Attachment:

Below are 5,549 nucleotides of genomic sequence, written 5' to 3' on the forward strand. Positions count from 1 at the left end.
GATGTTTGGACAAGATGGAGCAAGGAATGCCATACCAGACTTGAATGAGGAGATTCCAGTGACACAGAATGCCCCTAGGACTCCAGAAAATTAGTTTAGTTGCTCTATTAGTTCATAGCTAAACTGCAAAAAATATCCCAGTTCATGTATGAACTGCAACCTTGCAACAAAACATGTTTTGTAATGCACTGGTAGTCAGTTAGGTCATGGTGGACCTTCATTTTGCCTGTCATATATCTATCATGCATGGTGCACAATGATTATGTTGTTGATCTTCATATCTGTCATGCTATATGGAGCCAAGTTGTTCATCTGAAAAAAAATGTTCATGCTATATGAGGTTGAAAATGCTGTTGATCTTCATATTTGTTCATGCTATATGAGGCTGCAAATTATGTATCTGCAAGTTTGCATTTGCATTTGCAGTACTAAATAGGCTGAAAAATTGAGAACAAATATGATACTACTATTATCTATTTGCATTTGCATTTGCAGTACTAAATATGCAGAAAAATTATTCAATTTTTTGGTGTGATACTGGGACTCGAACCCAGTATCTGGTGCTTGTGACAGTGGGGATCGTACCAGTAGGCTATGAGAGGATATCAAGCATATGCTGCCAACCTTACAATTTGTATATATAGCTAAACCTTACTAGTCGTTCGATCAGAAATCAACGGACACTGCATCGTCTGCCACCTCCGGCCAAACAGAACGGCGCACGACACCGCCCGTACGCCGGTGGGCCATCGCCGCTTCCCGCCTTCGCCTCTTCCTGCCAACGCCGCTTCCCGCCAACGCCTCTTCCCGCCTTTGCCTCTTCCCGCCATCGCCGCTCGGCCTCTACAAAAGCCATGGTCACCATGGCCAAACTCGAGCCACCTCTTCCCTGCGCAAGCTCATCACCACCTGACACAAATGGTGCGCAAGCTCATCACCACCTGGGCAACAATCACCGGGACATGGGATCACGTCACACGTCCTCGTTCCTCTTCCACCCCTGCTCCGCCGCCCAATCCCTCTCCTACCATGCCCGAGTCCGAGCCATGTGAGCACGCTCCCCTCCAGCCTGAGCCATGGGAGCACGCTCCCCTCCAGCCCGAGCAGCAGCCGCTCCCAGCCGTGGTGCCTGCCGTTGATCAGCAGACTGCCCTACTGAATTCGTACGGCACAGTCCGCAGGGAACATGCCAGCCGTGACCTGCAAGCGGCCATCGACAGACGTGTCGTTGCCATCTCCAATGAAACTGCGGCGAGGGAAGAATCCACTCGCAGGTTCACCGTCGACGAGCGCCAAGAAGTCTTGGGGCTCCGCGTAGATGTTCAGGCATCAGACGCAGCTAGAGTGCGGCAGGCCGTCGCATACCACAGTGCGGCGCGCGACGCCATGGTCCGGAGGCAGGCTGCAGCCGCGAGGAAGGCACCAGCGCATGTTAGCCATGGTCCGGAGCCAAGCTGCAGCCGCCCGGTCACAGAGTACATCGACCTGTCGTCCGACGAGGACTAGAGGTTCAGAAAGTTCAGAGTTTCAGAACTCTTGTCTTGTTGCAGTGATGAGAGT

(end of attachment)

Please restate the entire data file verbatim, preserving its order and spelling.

Below are 5,549 nucleotides of genomic sequence, written 5' to 3' on the forward strand. Positions count from 1 at the left end.
GATGTTTGGACAAGATGGAGCAAGGAATGCCATACCAGACTTGAATGAGGAGATTCCAGTGACACAGAATGCCCCTAGGACTCCAGAAAATTAGTTTAGTTGCTCTATTAGTTCATAGCTAAACTGCAAAAAATATCCCAGTTCATGTATGAACTGCAACCTTGCAACAAAACATGTTTTGTAATGCACTGGTAGTCAGTTAGGTCATGGTGGACCTTCATTTTGCCTGTCATATATCTATCATGCATGGTGCACAATGATTATGTTGTTGATCTTCATATCTGTCATGCTATATGGAGCCAAGTTGTTCATCTGAAAAAAAATGTTCATGCTATATGAGGTTGAAAATGCTGTTGATCTTCATATTTGTTCATGCTATATGAGGCTGCAAATTATGTATCTGCAAGTTTGCATTTGCATTTGCAGTACTAAATAGGCTGAAAAATTGAGAACAAATATGATACTACTATTATCTATTTGCATTTGCATTTGCAGTACTAAATATGCAGAAAAATTATTCAATTTTTTGGTGTGATACTGGGACTCGAACCCAGTATCTGGTGCTTGTGACAGTGGGGATCGTACCAGTAGGCTATGAGAGGATATCAAGCATATGCTGCCAACCTTACAATTTGTATATATAGCTAAACCTTACTAGTCGTTCGATCAGAAATCAACGGACACTGCATCGTCTGCCACCTCCGGCCAAACAGAACGGCGCACGACACCGCCCGTACGCCGGTGGGCCATCGCCGCTTCCCGCCTTCGCCTCTTCCTGCCAACGCCGCTTCCCGCCAACGCCTCTTCCCGCCTTTGCCTCTTCCCGCCATCGCCGCTCGGCCTCTACAAAAGCCATGGTCACCATGGCCAAACTCGAGCCACCTCTTCCCTGCGCAAGCTCATCACCACCTGACACAAATGGTGCGCAAGCTCATCACCACCTGGGCAACAATCACCGGGACATGGGATCACGTCACACGTCCTCGTTCCTCTTCCACCCCTGCTCCGCCGCCCAATCCCTCTCCTACCATGCCCGAGTCCGAGCCATGTGAGCACGCTCCCCTCCAGCCTGAGCCATGGGAGCACGCTCCCCTCCAGCCCGAGCAGCAGCCGCTCCCAGCCGTGGTGCCTGCCGTTGATCAGCAGACTGCCCTACTGAATTCGTACGGCACAGTCCGCAGGGAACATGCCAGCCGTGACCTGCAAGCGGCCATCGACAGACGTGTCGTTGCCATCTCCAATGAAACTGCGGCGAGGGAAGAATCCACTCGCAGGTTCACCGTCGACGAGCGCCAAGAAGTCTTGGGGCTCCGCGTAGATGTTCAGGCATCAGACGCAGCTAGAGTGCGGCAGGCCGTCGCATACCACAGTGCGGCGCGCGACGCCATGGTCCGGAGGCAGGCTGCAGCCGCGAGGAAGGCACCAGCGCATGTTAGCCATGGTCCGGAGCCAAGCTGCAGCCGCCCGGTCACAGAGTACATCGACCTGTCGTCCGACGAGGACTAGAGGTTCAGAAAGTTCAGAGTTTCAGAACTCTTGTCTTGTTGCAGTGATGAGAGT